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Art Reviews : George Herms' 'Project X': Rust Never Sleeps


California assemblage art can be thought of as a long-playing ode to rust. Rust is a romantic metaphor for the passing of time. It insinuates the poetry of use and the beauty of waste. It has lost a bit of its frisson due to overexposure over the years. But George Herms, whose "Project X" is now on view at Kohn Turner Gallery, demonstrates that certain materials, like certain aesthetics, never die; they merely await reincarnation.

Here is a surfeit of rusty things--gas cans, silverware, car parts, mattress springs, muffin tins, tools and so on--as well as old pieces of newspaper and discarded pieces of clothing that, by proximity, look rusty, too. These post-industrial discards are amalgamated into sculptural assemblages, and arranged in, on and above grid-like shelves--one of Herms' favorite modes of display, borrowed from surrealism.

Indeed, the most interesting of these assemblages are those that owe the greatest debt to surrealism and its attraction to peculiar juxtapositions. Among them is a piece titled "Appolinaire," which enshrines a chipped coffee cup from a restaurant named after the famous poet and a huge tangle of wire suspended from the ceiling like a tumbleweed floating out of a dream, studded with a scythe and a piece of melting glass.

Despite the deadbeat allure of individual pieces, the show works best as a whole--as a kind of studio-cum-mindscape. What ties it all together is Herms' longtime signature--the word "LOVE," stamped in capital letters with a backward E. "LOVE" shows up in corners, on the undersides of objects, on dangling pieces of yellowed paper. This word is a perfect talisman for a man who has never allowed his wit to compromise his generosity of spirit, and a perfect gift for those viewers willing to pick through the refuse to find it.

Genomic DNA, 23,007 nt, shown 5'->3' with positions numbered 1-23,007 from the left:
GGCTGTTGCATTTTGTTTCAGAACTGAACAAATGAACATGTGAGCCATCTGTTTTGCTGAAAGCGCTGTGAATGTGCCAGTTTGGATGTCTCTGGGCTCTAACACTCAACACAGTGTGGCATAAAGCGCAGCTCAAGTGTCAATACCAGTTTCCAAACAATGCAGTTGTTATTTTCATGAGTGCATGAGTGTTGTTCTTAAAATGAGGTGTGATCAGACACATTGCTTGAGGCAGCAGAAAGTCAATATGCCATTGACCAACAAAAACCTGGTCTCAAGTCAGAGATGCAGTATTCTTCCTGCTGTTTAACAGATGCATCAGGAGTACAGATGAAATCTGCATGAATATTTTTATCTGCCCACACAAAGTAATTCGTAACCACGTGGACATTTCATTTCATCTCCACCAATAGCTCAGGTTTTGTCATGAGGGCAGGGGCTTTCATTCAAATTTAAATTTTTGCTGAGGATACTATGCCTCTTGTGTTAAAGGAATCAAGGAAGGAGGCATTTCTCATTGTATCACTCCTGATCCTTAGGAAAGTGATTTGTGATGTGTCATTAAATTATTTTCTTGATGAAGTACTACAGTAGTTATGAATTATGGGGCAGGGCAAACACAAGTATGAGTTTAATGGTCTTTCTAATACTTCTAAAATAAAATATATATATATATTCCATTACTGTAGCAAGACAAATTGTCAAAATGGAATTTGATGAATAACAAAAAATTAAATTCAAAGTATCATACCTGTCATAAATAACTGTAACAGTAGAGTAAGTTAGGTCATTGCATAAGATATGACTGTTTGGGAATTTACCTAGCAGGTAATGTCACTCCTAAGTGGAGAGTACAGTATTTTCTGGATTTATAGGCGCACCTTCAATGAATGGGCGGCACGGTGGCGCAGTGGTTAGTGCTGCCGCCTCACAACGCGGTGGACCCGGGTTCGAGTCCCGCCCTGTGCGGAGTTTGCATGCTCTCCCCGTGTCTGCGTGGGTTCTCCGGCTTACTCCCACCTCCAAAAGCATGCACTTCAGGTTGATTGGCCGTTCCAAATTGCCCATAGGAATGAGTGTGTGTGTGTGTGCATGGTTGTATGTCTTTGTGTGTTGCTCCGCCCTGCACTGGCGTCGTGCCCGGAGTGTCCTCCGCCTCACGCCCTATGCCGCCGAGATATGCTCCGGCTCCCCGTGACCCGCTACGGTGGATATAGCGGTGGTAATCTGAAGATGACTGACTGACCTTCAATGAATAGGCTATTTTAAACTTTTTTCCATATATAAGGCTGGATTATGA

* "Project X," Kohn Turner Gallery, 9006 Melrose Ave., (310) 271-4453, through Dec. 17. Closed Sunday and Monday.


Jokester: In Michael Coughlan's new work at TRI Gallery, profound truths masquerade as dumb jokes--maybe so successfully that when they unveil themselves, these truths feel like an intrusion, or a party-pooper's pieties.

Dumb jokes are fun, and it is hard not to have fun in the presence of a large, papier-mache mountain with glistening soap bubbles spewing from the top and popping delicately on their way down to earth. Equally crowd-pleasing is a plywood shelf, empty except for three lonely rubber worms, and a few nylon rope cobwebs in the corners.

Coughlan, however, wants to offer more than a series of quirky visuals. He wants to paint a wry portrait of the artist as callow youth. "Self-Portrait as a Small Volcano" thus is about the problem of being full of ideas whose transparency is evident to everyone else except you. "Still Life for the Fecund Ascetic" is about being cursed with a head so empty that everybody and everything--except the proverbial worms--have taken a hike.

There is something winning about the capacity to operate on multiple levels. Like that of Dennis Oppenheim, Rebecca Horn and Jack Pierson (an idiosyncratic trio, yet all come to mind here), Coughlan's work is both playful and conceptually dense. Yet there is a flip side Coughlan must consider as he goes for it all. And that is the fact that it is more difficult than it looks to wed whimsical form to serious (if self-deprecating) content. This work is very promising (the titles alone are quite wonderful), but it still feels semi-detached, as if one or the other--form or content--would do just as nicely as both.

* TRI Gallery, 6365 Yucca St., Hollywood, (213) 469-6686, through Nov. 27. Closed Monday and Tuesday.

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